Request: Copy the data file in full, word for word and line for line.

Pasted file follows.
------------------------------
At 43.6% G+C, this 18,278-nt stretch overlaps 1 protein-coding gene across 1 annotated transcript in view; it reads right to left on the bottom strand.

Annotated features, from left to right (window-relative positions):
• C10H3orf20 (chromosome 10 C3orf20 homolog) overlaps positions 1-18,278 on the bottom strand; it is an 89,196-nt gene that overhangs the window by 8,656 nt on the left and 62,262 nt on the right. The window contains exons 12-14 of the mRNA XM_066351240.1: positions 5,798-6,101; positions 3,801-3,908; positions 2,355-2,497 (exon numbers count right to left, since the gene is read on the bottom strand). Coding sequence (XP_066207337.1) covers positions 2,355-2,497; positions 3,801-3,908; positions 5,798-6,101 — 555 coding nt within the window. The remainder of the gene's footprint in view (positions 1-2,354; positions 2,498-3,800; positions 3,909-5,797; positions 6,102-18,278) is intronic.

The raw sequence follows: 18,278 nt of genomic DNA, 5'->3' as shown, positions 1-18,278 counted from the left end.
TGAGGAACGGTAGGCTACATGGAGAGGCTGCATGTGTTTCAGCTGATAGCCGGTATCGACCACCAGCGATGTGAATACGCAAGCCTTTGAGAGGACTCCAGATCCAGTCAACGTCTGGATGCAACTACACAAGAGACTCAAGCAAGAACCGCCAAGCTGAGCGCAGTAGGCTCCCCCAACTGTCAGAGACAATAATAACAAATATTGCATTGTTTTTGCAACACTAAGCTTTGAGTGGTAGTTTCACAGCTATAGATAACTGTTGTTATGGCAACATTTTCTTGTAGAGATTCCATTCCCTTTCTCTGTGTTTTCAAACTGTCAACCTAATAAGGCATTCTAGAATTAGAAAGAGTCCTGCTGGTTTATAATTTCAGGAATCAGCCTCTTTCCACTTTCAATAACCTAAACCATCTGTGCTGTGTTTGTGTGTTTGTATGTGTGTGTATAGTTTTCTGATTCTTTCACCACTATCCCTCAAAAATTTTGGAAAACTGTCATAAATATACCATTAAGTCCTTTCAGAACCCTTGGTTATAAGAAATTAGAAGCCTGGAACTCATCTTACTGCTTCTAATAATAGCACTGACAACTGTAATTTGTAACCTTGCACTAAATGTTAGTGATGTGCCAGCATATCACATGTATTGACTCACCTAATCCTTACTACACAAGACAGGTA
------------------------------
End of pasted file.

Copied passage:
At 43.6% G+C, this 18,278-nt stretch overlaps 1 protein-coding gene across 1 annotated transcript in view; it reads right to left on the bottom strand.

Annotated features, from left to right (window-relative positions):
• C10H3orf20 (chromosome 10 C3orf20 homolog) overlaps positions 1-18,278 on the bottom strand; it is an 89,196-nt gene that overhangs the window by 8,656 nt on the left and 62,262 nt on the right. The window contains exons 12-14 of the mRNA XM_066351240.1: positions 5,798-6,101; positions 3,801-3,908; positions 2,355-2,497 (exon numbers count right to left, since the gene is read on the bottom strand). Coding sequence (XP_066207337.1) covers positions 2,355-2,497; positions 3,801-3,908; positions 5,798-6,101 — 555 coding nt within the window. The remainder of the gene's footprint in view (positions 1-2,354; positions 2,498-3,800; positions 3,909-5,797; positions 6,102-18,278) is intronic.

The raw sequence follows: 18,278 nt of genomic DNA, 5'->3' as shown, positions 1-18,278 counted from the left end.
TGAGGAACGGTAGGCTACATGGAGAGGCTGCATGTGTTTCAGCTGATAGCCGGTATCGACCACCAGCGATGTGAATACGCAAGCCTTTGAGAGGACTCCAGATCCAGTCAACGTCTGGATGCAACTACACAAGAGACTCAAGCAAGAACCGCCAAGCTGAGCGCAGTAGGCTCCCCCAACTGTCAGAGACAATAATAACAAATATTGCATTGTTTTTGCAACACTAAGCTTTGAGTGGTAGTTTCACAGCTATAGATAACTGTTGTTATGGCAACATTTTCTTGTAGAGATTCCATTCCCTTTCTCTGTGTTTTCAAACTGTCAACCTAATAAGGCATTCTAGAATTAGAAAGAGTCCTGCTGGTTTATAATTTCAGGAATCAGCCTCTTTCCACTTTCAATAACCTAAACCATCTGTGCTGTGTTTGTGTGTTTGTATGTGTGTGTATAGTTTTCTGATTCTTTCACCACTATCCCTCAAAAATTTTGGAAAACTGTCATAAATATACCATTAAGTCCTTTCAGAACCCTTGGTTATAAGAAATTAGAAGCCTGGAACTCATCTTACTGCTTCTAATAATAGCACTGACAACTGTAATTTGTAACCTTGCACTAAATGTTAGTGATGTGCCAGCATATCACATGTATTGACTCACCTAATCCTTACTACACAAGACAGGTA